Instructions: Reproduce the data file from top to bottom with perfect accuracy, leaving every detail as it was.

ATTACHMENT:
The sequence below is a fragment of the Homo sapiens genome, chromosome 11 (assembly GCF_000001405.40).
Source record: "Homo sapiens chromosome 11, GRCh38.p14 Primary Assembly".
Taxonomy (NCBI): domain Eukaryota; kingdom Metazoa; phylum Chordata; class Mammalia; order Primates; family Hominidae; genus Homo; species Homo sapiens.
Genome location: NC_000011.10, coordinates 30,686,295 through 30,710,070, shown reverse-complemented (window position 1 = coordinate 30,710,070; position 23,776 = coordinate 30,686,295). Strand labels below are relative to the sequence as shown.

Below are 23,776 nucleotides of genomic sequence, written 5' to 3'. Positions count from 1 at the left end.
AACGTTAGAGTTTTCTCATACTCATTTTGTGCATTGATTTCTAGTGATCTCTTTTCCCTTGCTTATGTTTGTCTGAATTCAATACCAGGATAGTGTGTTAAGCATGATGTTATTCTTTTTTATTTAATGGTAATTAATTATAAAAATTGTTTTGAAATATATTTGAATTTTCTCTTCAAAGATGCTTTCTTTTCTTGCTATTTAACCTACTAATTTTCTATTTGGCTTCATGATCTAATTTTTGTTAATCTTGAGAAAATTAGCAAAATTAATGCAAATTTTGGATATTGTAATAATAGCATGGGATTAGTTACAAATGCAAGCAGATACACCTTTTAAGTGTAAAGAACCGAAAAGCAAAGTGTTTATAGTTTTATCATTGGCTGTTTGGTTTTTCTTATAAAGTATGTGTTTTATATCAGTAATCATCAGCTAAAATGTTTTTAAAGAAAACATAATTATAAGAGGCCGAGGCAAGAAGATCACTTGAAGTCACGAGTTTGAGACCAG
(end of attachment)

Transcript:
The sequence below is a fragment of the Homo sapiens genome, chromosome 11 (assembly GCF_000001405.40).
Source record: "Homo sapiens chromosome 11, GRCh38.p14 Primary Assembly".
Taxonomy (NCBI): domain Eukaryota; kingdom Metazoa; phylum Chordata; class Mammalia; order Primates; family Hominidae; genus Homo; species Homo sapiens.
Genome location: NC_000011.10, coordinates 30,686,295 through 30,710,070, shown reverse-complemented (window position 1 = coordinate 30,710,070; position 23,776 = coordinate 30,686,295). Strand labels below are relative to the sequence as shown.

Below are 23,776 nucleotides of genomic sequence, written 5' to 3'. Positions count from 1 at the left end.
AACGTTAGAGTTTTCTCATACTCATTTTGTGCATTGATTTCTAGTGATCTCTTTTCCCTTGCTTATGTTTGTCTGAATTCAATACCAGGATAGTGTGTTAAGCATGATGTTATTCTTTTTTATTTAATGGTAATTAATTATAAAAATTGTTTTGAAATATATTTGAATTTTCTCTTCAAAGATGCTTTCTTTTCTTGCTATTTAACCTACTAATTTTCTATTTGGCTTCATGATCTAATTTTTGTTAATCTTGAGAAAATTAGCAAAATTAATGCAAATTTTGGATATTGTAATAATAGCATGGGATTAGTTACAAATGCAAGCAGATACACCTTTTAAGTGTAAAGAACCGAAAAGCAAAGTGTTTATAGTTTTATCATTGGCTGTTTGGTTTTTCTTATAAAGTATGTGTTTTATATCAGTAATCATCAGCTAAAATGTTTTTAAAGAAAACATAATTATAAGAGGCCGAGGCAAGAAGATCACTTGAAGTCACGAGTTTGAGACCAG